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Marijuana Use and High School Dropout: The Influence of Unobservables

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  • Daniel F. McCaffrey
  • Rosalie Liccardo Pacula
  • Bing Han
  • Phyllis Ellickson
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    Abstract

    In this study we reconsider the relationship between heavy and persistent marijuana use and high school dropout status using a unique prospective panel study of over 4500 7th grade students from South Dakota who are followed up through high school. Propensity score weighting is used to adjust for baseline differences that are found to exist before marijuana initiation occurs (7th grade). Weighted logistic regression incorporating these propensity score weights is then used to examine the extent to which time-varying factors, including substance use, also influence the likelihood of dropping out of school. We find a positive association between marijuana use and dropping out (OR=5.68), over half of which can be explained by prior differences in observational characteristics and behaviors. The remaining association (OR=2.31) is made statistically insignificant when measures of cigarette smoking are included in the analysis. Because no physiological justification can be provided for why cigarette smoking would reduce the cognitive effects of marijuana on schooling, we interpret this as evidence that the association is due to other factors. We then use the rich data to explore which constructs are driving this result, determining that it is time-varying parental and peer influences.

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    Bibliographic Info

    Paper provided by National Bureau of Economic Research, Inc in its series NBER Working Papers with number 14102.

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    Date of creation: Jun 2008
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    Publication status: published as Marijuana Use and High School Dropout The Influence of Unobservables by Daniel F. McCaffrey, Rosalie Liccardo Pacula, Bing Han, Phyllis L. Ellickson Save to My RAND Print Share Cover: Marijuana Use and High School Dropout Published In: Health Economics, v. 19, no. 11, Nov. 2010, p. 1281-1299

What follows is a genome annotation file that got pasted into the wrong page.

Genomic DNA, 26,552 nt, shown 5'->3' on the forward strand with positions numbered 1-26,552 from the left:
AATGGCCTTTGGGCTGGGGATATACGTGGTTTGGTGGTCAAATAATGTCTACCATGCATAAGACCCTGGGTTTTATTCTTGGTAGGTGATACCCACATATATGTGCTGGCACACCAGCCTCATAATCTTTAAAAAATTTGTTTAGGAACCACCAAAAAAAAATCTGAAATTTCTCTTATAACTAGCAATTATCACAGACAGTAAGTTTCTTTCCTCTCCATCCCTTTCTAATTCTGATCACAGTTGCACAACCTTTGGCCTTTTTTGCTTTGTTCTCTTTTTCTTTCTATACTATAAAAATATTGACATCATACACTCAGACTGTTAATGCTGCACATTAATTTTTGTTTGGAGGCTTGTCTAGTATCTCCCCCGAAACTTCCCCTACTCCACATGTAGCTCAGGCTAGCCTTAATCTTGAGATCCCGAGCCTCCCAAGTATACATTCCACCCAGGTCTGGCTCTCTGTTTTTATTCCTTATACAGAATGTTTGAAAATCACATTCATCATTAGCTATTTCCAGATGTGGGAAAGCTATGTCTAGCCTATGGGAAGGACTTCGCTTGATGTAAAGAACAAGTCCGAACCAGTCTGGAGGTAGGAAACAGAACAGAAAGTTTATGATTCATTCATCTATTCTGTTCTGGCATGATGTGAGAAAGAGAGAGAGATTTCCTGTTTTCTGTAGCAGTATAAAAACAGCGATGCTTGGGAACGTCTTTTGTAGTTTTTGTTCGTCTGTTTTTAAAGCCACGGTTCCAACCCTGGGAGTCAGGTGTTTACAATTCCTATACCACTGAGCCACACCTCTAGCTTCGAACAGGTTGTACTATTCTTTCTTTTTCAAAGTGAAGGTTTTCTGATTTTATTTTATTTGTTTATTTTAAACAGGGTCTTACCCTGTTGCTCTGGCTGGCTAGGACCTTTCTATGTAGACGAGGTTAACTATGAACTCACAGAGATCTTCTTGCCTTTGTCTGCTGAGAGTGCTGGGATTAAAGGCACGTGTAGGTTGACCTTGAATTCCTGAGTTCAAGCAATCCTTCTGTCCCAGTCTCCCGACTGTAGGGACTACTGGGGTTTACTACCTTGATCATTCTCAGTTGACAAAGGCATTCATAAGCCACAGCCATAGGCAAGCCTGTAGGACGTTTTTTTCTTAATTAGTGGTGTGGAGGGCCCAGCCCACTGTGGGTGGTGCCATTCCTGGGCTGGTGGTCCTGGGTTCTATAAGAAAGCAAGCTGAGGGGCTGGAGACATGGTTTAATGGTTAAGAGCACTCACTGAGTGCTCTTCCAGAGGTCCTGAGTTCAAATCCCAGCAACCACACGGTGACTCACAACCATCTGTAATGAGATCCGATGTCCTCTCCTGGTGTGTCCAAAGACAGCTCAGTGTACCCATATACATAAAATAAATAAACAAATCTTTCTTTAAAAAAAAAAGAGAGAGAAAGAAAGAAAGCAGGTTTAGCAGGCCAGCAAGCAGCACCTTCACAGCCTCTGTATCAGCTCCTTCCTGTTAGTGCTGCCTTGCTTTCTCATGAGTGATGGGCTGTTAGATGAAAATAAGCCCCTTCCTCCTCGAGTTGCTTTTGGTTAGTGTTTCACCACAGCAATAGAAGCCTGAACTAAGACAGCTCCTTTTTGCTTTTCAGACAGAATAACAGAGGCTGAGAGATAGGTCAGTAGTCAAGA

Handle: RePEc:nbr:nberwo:14102

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    1. Victor R. Fuchs, 1980. "Time Preference and Health: An Exploratory Study," NBER Working Papers 0539, National Bureau of Economic Research, Inc.
    2. Cook, Philip J. & Moore, Michael J., 1993. "Drinking and schooling," Journal of Health Economics, Elsevier, vol. 12(4), pages 411-429, December.
    3. Pinka Chatterji, 2006. "Illicit drug use and educational attainment," Health Economics, John Wiley & Sons, Ltd., vol. 15(5), pages 489-511.
    4. Jeremy W. Bray & Gary A. Zarkin & Chris Ringwalt & Junfeng Qi, 2000. "The relationship between marijuana initiation and dropping out of high school," Health Economics, John Wiley & Sons, Ltd., vol. 9(1), pages 9-18.
    5. Phillip Farrell & Victor R. Fuchs, 1981. "Schooling and Health: The Cigarette Connection," NBER Working Papers 0768, National Bureau of Economic Research, Inc.
    6. Roebuck, M. Christopher & French, Michael T. & Dennis, Michael L., 2004. "Adolescent marijuana use and school attendance," Economics of Education Review, Elsevier, vol. 23(2), pages 133-141, April.
    7. Grossman, Michael, 1972. "On the Concept of Health Capital and the Demand for Health," Journal of Political Economy, University of Chicago Press, vol. 80(2), pages 223-55, March-Apr.
    8. Sander, William, 1998. "The effects of schooling and cognitive ability on smoking and marijuana use by young adults," Economics of Education Review, Elsevier, vol. 17(3), pages 317-324, June.
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    Cited by:
    1. Carlos Casacuberta & Mariana Gerstenblüth & Patricia Triunfo, 2012. "Aportes del análisis económico al estudio de las drogas," Documentos de Trabajo (working papers) 0112, Department of Economics - dECON.

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